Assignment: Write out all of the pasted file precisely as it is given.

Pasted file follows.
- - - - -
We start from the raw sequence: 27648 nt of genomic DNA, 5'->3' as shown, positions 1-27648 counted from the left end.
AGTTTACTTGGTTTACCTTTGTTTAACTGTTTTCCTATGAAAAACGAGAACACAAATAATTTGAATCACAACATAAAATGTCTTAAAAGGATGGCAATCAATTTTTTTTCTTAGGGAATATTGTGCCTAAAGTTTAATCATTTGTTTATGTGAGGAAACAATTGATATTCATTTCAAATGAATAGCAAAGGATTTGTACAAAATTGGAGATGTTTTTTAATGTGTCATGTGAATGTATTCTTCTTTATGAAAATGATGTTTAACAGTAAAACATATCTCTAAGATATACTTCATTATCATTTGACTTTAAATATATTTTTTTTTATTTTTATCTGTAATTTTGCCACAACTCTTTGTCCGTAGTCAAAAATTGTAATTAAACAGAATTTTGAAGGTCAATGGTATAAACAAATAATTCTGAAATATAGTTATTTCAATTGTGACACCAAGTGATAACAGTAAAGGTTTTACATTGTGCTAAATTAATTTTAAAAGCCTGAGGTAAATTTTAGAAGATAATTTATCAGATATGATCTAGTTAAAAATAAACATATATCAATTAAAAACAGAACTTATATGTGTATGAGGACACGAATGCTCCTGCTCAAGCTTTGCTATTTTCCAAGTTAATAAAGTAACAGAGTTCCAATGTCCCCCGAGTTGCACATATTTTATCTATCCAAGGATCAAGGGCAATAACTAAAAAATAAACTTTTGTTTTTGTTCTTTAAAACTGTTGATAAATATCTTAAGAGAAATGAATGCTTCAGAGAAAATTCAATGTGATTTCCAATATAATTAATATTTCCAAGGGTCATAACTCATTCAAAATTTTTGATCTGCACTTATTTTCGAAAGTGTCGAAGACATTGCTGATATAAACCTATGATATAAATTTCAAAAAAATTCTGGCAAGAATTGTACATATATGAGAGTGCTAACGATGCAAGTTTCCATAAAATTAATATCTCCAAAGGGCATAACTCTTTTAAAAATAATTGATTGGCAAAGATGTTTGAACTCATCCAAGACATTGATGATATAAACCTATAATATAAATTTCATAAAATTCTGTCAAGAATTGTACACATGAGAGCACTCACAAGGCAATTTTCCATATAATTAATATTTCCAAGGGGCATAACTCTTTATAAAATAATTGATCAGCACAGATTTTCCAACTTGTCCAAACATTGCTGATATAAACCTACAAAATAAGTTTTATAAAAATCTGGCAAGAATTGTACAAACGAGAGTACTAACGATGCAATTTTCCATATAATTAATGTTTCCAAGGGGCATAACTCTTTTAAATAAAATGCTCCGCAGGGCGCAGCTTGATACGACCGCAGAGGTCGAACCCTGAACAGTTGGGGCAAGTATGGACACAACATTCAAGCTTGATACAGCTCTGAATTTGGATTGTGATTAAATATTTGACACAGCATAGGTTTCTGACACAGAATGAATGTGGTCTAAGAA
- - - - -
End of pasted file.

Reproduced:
We start from the raw sequence: 27648 nt of genomic DNA, 5'->3' as shown, positions 1-27648 counted from the left end.
AGTTTACTTGGTTTACCTTTGTTTAACTGTTTTCCTATGAAAAACGAGAACACAAATAATTTGAATCACAACATAAAATGTCTTAAAAGGATGGCAATCAATTTTTTTTCTTAGGGAATATTGTGCCTAAAGTTTAATCATTTGTTTATGTGAGGAAACAATTGATATTCATTTCAAATGAATAGCAAAGGATTTGTACAAAATTGGAGATGTTTTTTAATGTGTCATGTGAATGTATTCTTCTTTATGAAAATGATGTTTAACAGTAAAACATATCTCTAAGATATACTTCATTATCATTTGACTTTAAATATATTTTTTTTTATTTTTATCTGTAATTTTGCCACAACTCTTTGTCCGTAGTCAAAAATTGTAATTAAACAGAATTTTGAAGGTCAATGGTATAAACAAATAATTCTGAAATATAGTTATTTCAATTGTGACACCAAGTGATAACAGTAAAGGTTTTACATTGTGCTAAATTAATTTTAAAAGCCTGAGGTAAATTTTAGAAGATAATTTATCAGATATGATCTAGTTAAAAATAAACATATATCAATTAAAAACAGAACTTATATGTGTATGAGGACACGAATGCTCCTGCTCAAGCTTTGCTATTTTCCAAGTTAATAAAGTAACAGAGTTCCAATGTCCCCCGAGTTGCACATATTTTATCTATCCAAGGATCAAGGGCAATAACTAAAAAATAAACTTTTGTTTTTGTTCTTTAAAACTGTTGATAAATATCTTAAGAGAAATGAATGCTTCAGAGAAAATTCAATGTGATTTCCAATATAATTAATATTTCCAAGGGTCATAACTCATTCAAAATTTTTGATCTGCACTTATTTTCGAAAGTGTCGAAGACATTGCTGATATAAACCTATGATATAAATTTCAAAAAAATTCTGGCAAGAATTGTACATATATGAGAGTGCTAACGATGCAAGTTTCCATAAAATTAATATCTCCAAAGGGCATAACTCTTTTAAAAATAATTGATTGGCAAAGATGTTTGAACTCATCCAAGACATTGATGATATAAACCTATAATATAAATTTCATAAAATTCTGTCAAGAATTGTACACATGAGAGCACTCACAAGGCAATTTTCCATATAATTAATATTTCCAAGGGGCATAACTCTTTATAAAATAATTGATCAGCACAGATTTTCCAACTTGTCCAAACATTGCTGATATAAACCTACAAAATAAGTTTTATAAAAATCTGGCAAGAATTGTACAAACGAGAGTACTAACGATGCAATTTTCCATATAATTAATGTTTCCAAGGGGCATAACTCTTTTAAATAAAATGCTCCGCAGGGCGCAGCTTGATACGACCGCAGAGGTCGAACCCTGAACAGTTGGGGCAAGTATGGACACAACATTCAAGCTTGATACAGCTCTGAATTTGGATTGTGATTAAATATTTGACACAGCATAGGTTTCTGACACAGAATGAATGTGGTCTAAGAA